Reflections on the Top Five Developments of 2011
It’s that time of year: take a break, reflect, maybe clean up the hard drive.
I had a chance to do the reflection part last week, and came up with what I hope is a pretty good weave of what Service Providers experienced over the last 12 months.
Here is my ‘take’ on the top five trends of the whirlwind year that is still, for a week or two, 2011:
1. In the crawl-walk-run sequence as it relates to the global shift to all-IP, 2011 went from “crawl” to “jog” — skipping “walk” entirely.
Think about it. Think about all of it, which is a lot, when it comes to the global transition to all-IP: Fixed networks; mobile Internet, Video, Cloud.
Across the world, wherever there is IP, there was monumental change in 2011. While 2010 was a year of anticipation and preparation, 2011 teemed with news and trends about the burgeoning Internet: more Video, more emphasis on mobile broadband; more work on keeping the “big iron” routing and switching fabrics around the world plumbed to keep up with demand.
We continued to do our best to keep up with the enormity of all-IP, with our ongoing VNI (Visual Networking Index) and Cloud Index forecasts. We’re still anticipating a quadrupling of Internet traffic by 2015, mostly because of video usage by mobile and “connected” IP devices. Lots more data here.
2. Video (still) trumps as the biggest driver in Internet / IP usage.
From our own VNI research and as indicated by our bandwidth-providing customers (cable, telco, ISPs, mobile), the unprecedented growth of video as a percentage of IP traffic went from “possible anomaly” to “undisputed trend” in 2011.
Nearly half, and sometimes more than half, of the traffic being moved by ISPs and bandwidth providers (fixed and mobile) is video. And there’s no end in sight.
We spent a lot of time and effort on this topic in 2011, as you can imagine. In early June, for instance, we hosted an international forum on the topic at the National Press Club in Washington, D.C., and we continue to ready Videoscape products, information, and support to the overall IP ecosystem.
If recent history is any indication, this video usage trending is a story that will keep going strong, in 2012 and beyond.
3. Mobility re-shaped the Internet landscape in 2011, becoming a requirement rather than a preference.
Sitting in an airport terminal recently, I noticed nearly everyone was looking at a small personal screen, including grannies and toddlers as well as the expected business types and teenagers. Think about it, how many people do you know who don’t have a smartphone or iPad or some kind of connected mobile device? Perhaps more to the point, how many do you know that have two or more?
The number of mobile devices is growing faster than the number of mobile subscribers using them. By 2015, there will be more than 5.6 billion handheld or personal mobile-ready devices and more than 1.5 billion machine-to-machine connections, as forecasted by the Cisco VNI Mobile Data Traffic Forecast.
Fast, powerful mobile devices with more and richer applications – especially video, see #2 above – are the catalysts driving remarkable data traffic growth. In fact, we anticipate that global mobile data traffic will outgrow global fixed data traffic 3.3 times by 2015.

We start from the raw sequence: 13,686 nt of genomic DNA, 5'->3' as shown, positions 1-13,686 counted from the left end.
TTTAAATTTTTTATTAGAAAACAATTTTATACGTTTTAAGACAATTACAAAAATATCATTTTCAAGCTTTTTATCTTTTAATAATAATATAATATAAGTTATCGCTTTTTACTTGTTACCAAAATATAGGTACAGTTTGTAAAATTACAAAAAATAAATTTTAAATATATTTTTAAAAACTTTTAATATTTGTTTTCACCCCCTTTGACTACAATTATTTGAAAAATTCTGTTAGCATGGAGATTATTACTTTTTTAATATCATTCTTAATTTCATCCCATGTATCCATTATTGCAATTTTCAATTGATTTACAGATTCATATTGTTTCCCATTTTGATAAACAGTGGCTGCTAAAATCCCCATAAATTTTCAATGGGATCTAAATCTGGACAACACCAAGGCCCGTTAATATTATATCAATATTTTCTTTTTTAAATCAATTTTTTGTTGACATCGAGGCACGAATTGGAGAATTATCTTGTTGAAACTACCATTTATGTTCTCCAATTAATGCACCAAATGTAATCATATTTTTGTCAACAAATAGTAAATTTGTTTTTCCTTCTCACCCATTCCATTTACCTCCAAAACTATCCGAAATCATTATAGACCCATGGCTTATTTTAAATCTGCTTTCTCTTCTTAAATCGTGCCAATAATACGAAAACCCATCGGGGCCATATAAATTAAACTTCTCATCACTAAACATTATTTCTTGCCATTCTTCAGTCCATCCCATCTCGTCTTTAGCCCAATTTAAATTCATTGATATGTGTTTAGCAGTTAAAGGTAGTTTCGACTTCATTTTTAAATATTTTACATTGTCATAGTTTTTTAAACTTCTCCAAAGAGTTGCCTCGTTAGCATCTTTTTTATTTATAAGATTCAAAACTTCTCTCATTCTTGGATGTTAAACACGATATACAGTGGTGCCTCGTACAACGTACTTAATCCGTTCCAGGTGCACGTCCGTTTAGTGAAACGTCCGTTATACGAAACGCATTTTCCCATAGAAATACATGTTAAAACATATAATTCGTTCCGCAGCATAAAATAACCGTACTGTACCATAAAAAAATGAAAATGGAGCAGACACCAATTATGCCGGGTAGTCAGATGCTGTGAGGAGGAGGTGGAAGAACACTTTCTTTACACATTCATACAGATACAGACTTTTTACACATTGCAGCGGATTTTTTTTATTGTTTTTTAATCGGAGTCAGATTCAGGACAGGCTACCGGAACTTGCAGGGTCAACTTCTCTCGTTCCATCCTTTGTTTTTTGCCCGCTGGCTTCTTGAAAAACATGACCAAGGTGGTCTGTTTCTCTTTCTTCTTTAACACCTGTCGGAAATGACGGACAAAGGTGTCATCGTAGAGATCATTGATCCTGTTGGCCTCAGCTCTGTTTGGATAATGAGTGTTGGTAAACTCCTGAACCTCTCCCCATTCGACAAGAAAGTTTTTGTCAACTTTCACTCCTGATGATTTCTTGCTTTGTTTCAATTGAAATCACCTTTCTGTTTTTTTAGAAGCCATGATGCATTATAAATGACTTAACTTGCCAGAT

4. Cloud came into its own (and dropped its grammatical article) in 2011.
Cloud. It’s no longer “the cloud” this year – just “cloud.” It also rose swiftly as a top priority across the IP ecosystem.
Frankly, many of our customers already provide cloud services, including ACS, a Xerox Company; Fujitsu; NWN; LinkedIn; Orange Business Services; Qualcomm; Silicon Valley Bank; Telecom Italia; Telefónica S.A.; Telstra; and Terremark, a Verizon Company.
What happened this year was more of a formalization of cloud. Enough so that we decided it’d be a good idea to quantify it through our newly formed Global Cloud Index, which debuted just after Thanksgiving. The intent, like VNI, is to forecast trends within the data center and cloud community. More here.
Also in the cloudy realm: just a week ago, we introduced Cisco CloudVerse, making it easier for our customers to set up, manage, and interconnect clouds. Just in case you’re not weary of all the clouds in your 2011 life, here’s more on that: Cisco CloudVerse.
5. Big iron routers got bigger. Thank goodness.
With all this growth in IP-based traffic – from access networks to backbones and beyond – the big-iron routers moved front-and-center this year. We’re now entering the Zettabyte Era and the next-generation Internet – not just on wired networks, but mobile ones, too.
On our end, in June, we announced the release of seriously-enhanced ASR 9000 series Aggregation Service Routers (ASRs). What do I mean by seriously-enhanced? 96 terabytes per second, a 36x improvement in bandwidth. It’s what’s needed to survive and thrive in this IP explosion.
And Verizon just announced it will extend its next-generation 100G capabilities by deploying the Cisco CRS-3 Carrier Routing System platform to terminate high-speed connections closer to the network “edge” in several large U.S. cities.
I could go on and on, but I won’t. Suffice it to say that a lot happened this year.
My only concern after doing this review is that 2012 will go from “jog” to “sprint.” Guess it’s time to get those New Year’s resolutions cooking….